NEW YORK — There was a point this season when, on our "At the Yard" podcast, I asked Jim Salisbury if he thought J.T. Realmuto's (at that point) solid but unspectacular offensive season might lower the cost of his next contract.
We might as well forget that conversation ever took place.
Realmuto has been unreal in this second half. He has been one of the best hitters in baseball since the All-Star break, but his surge began a few weeks before that. Dating back to June 29, Realmuto has hit .312 with a .949 OPS, 19 doubles, two triples, 13 home runs and 43 RBI in 244 plate appearances.
Defensively, Realmuto is not only elite but unmatched. No catcher in 2019 possesses as many defensive tools as Realmuto does, combining the majors' best pop time and throwing arm with top-notch ability to block behind the plate and frame pitches.
His baserunning has been superb in several ways. He's not just "a good baserunner." Realmuto is also legitimately fast and quick, especially for a catcher. He runs out every ground ball and that constant hustle has made a tangible difference in terms of beating out would-be double-play balls. Realmuto has stolen eight bases in nine attempts this season, the best success rate of his career.
Fangraphs has Realmuto as not only the best baserunning catcher in 2019 but also the 13th-most-valuable baserunner in the majors, sandwiched between Trevor Story and Ozzie Albies. Their grading system has Realmuto ahead of speedsters like Mookie Betts, Elvis Andrus and Brett Gardner.
Now comes the multi-million dollar question: How rich will Realmuto's next contract be? It's a multi-layered topic.
How do you gauge Realmuto's worth when he's so unique? Look around the league at his position. There are catchers like Gary Sanchez, Yasmani Grandal, Willson Contreras and Wilson Ramos who can make a major impact with their bats. But none of them are close to Realmuto defensively or on the basepaths.
There are catchers known for their defense like Austin Hedges, Christian Vazquez, Yadier Molina and Salvador Perez. But none of them have close to the offensive ability of Realmuto.
Relevant catcher contracts
The richest contract ever given to a catcher was Joe Mauer's eight-year, $184 million deal with the Twins. Mauer, of course, was a catcher for only the first three seasons of that contract, which ended up being regrettable because it was too much money for a first baseman.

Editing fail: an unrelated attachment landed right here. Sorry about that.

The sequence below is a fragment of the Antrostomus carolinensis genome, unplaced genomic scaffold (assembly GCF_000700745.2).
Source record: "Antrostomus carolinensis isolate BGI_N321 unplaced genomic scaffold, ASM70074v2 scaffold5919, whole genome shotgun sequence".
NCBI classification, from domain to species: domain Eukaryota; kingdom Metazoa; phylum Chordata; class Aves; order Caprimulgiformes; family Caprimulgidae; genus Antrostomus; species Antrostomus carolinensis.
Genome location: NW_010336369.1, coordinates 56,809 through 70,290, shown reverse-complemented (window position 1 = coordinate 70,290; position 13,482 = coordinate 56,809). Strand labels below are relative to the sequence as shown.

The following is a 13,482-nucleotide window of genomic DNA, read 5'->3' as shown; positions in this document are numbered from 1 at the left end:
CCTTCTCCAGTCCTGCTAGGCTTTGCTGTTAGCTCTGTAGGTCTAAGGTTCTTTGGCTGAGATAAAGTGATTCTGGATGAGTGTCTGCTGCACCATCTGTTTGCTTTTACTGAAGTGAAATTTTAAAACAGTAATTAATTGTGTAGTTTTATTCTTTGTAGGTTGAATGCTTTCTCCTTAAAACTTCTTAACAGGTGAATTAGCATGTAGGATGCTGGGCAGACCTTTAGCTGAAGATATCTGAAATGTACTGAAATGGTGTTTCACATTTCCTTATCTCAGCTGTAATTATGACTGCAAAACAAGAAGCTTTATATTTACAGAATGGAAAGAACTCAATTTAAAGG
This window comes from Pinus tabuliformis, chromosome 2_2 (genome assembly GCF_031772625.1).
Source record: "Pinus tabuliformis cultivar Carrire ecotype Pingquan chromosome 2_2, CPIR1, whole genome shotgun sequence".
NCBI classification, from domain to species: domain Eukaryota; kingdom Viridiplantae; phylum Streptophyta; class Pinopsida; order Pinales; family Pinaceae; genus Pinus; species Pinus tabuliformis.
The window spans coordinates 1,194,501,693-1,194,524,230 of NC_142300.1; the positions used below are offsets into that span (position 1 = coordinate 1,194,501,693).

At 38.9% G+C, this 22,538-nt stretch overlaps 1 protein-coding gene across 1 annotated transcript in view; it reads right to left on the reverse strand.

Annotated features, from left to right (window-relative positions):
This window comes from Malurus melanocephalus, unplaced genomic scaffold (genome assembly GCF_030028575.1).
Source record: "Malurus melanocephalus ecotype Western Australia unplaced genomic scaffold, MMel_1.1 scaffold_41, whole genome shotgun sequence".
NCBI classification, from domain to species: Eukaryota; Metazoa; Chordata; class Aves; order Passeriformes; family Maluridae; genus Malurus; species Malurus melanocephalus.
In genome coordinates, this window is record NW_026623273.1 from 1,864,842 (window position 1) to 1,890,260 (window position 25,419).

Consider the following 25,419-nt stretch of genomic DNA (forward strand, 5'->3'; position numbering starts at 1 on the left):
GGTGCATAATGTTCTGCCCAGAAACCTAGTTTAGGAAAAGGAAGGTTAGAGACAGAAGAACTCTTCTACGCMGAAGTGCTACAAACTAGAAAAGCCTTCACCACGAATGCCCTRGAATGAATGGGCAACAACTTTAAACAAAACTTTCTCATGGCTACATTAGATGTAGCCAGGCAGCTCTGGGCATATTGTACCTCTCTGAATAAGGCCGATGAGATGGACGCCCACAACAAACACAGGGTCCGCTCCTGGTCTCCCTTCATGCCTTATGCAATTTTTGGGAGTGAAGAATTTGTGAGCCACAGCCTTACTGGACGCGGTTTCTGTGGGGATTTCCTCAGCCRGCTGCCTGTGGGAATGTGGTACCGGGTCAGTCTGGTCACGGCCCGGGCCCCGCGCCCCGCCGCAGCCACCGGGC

Buster Posey, in 2013, signed a nine-year, $167 million extension with the Giants. But Posey was 26 years old and coming off an MVP season. Realmuto will be 28 when this season ends and hasn't had as storied a career as Posey had to that point.
Brian McCann, in 2014, signed a five-year, $85 million deal with the Yankees.
Russell Martin is the owner of the richest active contract for a catcher. He signed a five-year, $82 million deal with the Blue Jays in 2015.
An important factor in all of this is that Realmuto has the Phillies over a barrel. They traded their top pitching prospect, Sixto Sanchez, along with young catcher Jorge Alfaro for him. A team doesn't make that sort of trade to control a player for only two years.
Everyone knows the Phillies want to extend Realmuto. They're not shy about saying so. It is an organizational priority, probably the highest organizational priority outside of adding pitching this winter.
In a negotiation like this, a low-ball offer probably won't even be made. The Phillies know they'll have to pay up to get Realmuto to forego free agency after the 2020 season. There is no reason for him to give the Phillies a hometown discount.
The context of the situation will increase the worth of his next contract.
He is a very to-the-point athlete and he's as committed to his craft as any Phillie since Chase Utley. Realmuto prepares intensely before games, both physically and mentally. Afterward, one of the first things he often does is go back and watch video of that night's game. This doesn't make him extremely unique but it does make him dedicated, the sort of hard worker a team views as a wise investment.
He's a gamer, the kind of guy who wants to play every day. When Gabe Kapler approaches him about a potential off-day, Realmuto typically responds by reminding his manager he recently had an off-day. Entering Sunday's game, Realmuto had started 14 more games than any other catcher this season and caught 98 more innings.
This is obviously Realmuto's best chance at life-changing money that sets his family up for generations. But he just does not seem like the type who will hold out for every last dollar. He more so seems like a guy who will want to get the deal done for peace of mind and so that he can focus exclusively on baseball. Again, doesn't mean he and his agent will give the Phillies a discount, just that the process may not be as arduous as it would with other athletes.
So ... how expensive?
You can pretty much bank on Realmuto receiving no less than the $85 million McCann signed for six years ago. You can also bank on the deal not lasting nine years like Posey's.
Four years, $100 million? Five years, $125 million?
Only two catchers ever — Mauer and Molina in his current three-year deal — were paid more than $20 million annually. That will likely be the number Realmuto's representatives try to beat. And they should.
The prediction here is five years, $112.5 million. It would make Realmuto the highest-paid catcher, per year, in baseball history at an average of $22.5 million. It would also make him only the third catcher ever to get a nine-figure contract.
He's worth it.
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